I've seen the claim made several placed; Terning's "Modern Supersymmetry" p. 5 on N=1 SUSY algebra states it as well as anyone:

The SUSY algebra is invariant under a multiplication of $Q_\alpha$ by a phase, so in general there is one linear combination of $U(1)$ charges, called the $R$-charge, that does not commute with $Q$ and $Q^\dagger$:

$[Q_\alpha,R] = Q_\alpha, \;\;\;[Q^\dagger_\dot{\alpha},R]=-Q^\dagger_\dot{\alpha}$

The first statement is straightforward to see. But

(1) Why is there is one linear combination of charges that does not commute?

(2) How do we arrive at these commutators? (I imagine that the generators can be rescaled to give the coefficient $\pm1$, but I would like a clearer explanation.)

I spoke to a peer who said that the commutation relations could be found in a very general, mathematically heavy treatment of the most general possible SUSY algebra. Is there some easier way to understand?


1 Answer 1


The point is that the SUSY algebra, \begin{align} & \left\{ Q _\alpha ,Q _\beta \right\} = \left\{ \bar{Q} _{\dot{\alpha}} , \bar{Q} _{\dot{\beta}} \right\} = 0 \\ & \left\{ Q _\alpha , \bar{Q} _{\dot{\beta}} \right\} = 2 \sigma ^\mu _{ \alpha \dot{\beta} }P ^\mu \end{align} is invariant under multiplication of $ Q _\alpha $ by a phase, \begin{align} Q _\alpha & \rightarrow e ^{ - i \phi } Q _\alpha \\ \bar{Q} _{\dot{\alpha}} & \rightarrow e ^{ i \phi } \bar{Q} _{\dot{\alpha}} \end{align} This means that you can have a SUSY invariant theory but still have an additional symmetry which differentiates between bosons and fermions (since it doesn't need to commute with $ Q _\alpha $).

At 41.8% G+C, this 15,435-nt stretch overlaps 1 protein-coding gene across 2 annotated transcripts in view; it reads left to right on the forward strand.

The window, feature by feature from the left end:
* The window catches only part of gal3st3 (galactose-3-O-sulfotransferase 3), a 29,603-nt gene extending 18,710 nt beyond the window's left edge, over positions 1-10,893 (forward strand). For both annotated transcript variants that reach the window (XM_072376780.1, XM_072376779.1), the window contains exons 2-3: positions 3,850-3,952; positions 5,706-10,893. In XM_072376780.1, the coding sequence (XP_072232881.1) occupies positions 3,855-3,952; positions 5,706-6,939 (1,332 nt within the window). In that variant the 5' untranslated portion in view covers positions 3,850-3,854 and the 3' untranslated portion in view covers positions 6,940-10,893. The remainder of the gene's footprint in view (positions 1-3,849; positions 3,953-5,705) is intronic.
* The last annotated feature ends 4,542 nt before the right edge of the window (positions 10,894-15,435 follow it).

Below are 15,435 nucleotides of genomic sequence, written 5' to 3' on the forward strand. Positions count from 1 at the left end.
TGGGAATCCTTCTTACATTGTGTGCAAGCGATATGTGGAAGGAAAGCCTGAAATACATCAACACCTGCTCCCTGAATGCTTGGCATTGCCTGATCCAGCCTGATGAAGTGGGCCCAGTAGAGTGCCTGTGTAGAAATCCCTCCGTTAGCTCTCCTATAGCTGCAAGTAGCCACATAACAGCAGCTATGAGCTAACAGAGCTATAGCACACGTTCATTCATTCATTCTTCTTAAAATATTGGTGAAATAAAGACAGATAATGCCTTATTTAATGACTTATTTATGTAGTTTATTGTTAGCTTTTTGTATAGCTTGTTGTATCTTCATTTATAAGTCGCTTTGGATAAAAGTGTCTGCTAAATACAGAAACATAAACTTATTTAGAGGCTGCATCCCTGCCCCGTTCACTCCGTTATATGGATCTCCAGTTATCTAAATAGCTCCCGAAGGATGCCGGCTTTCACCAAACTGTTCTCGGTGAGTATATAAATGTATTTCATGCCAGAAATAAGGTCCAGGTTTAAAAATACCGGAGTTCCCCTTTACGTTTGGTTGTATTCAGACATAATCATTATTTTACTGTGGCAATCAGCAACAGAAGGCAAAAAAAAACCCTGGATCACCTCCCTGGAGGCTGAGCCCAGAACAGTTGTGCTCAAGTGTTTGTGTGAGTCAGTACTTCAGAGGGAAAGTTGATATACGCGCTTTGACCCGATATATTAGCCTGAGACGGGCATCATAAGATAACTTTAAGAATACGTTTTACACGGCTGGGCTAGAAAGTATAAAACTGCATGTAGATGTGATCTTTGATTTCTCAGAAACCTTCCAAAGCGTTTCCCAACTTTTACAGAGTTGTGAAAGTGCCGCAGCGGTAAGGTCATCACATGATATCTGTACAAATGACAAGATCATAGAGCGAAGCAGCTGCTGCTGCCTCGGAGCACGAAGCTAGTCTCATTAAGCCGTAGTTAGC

To see this explicitly consider the effect of an $R$ symmetry on $ Q _\alpha $: \begin{align} e ^{ -i R \phi } Q _\alpha e ^{ i R \phi } & = e ^{ - i \phi } Q _\alpha \\ \left( 1 - i R \phi - ... \right) Q _\alpha \left( 1 + i R \phi - ... \right) & = - i \phi Q _\alpha \\ i \left[ Q _\alpha , R \right] \phi = - i \phi Q _\alpha \\ \left[ Q _\alpha , R \right] = - Q _\alpha \end{align} Thus this phase shift symmetry implies that the commutation between the $R$ symmetry generator and $ Q _\alpha $ is nontrivial and hence bosons and fermions can have a different R charge. This is what makes R symmetries so special. This discussion is likely more complicated for $ {\cal N} > 1 $.


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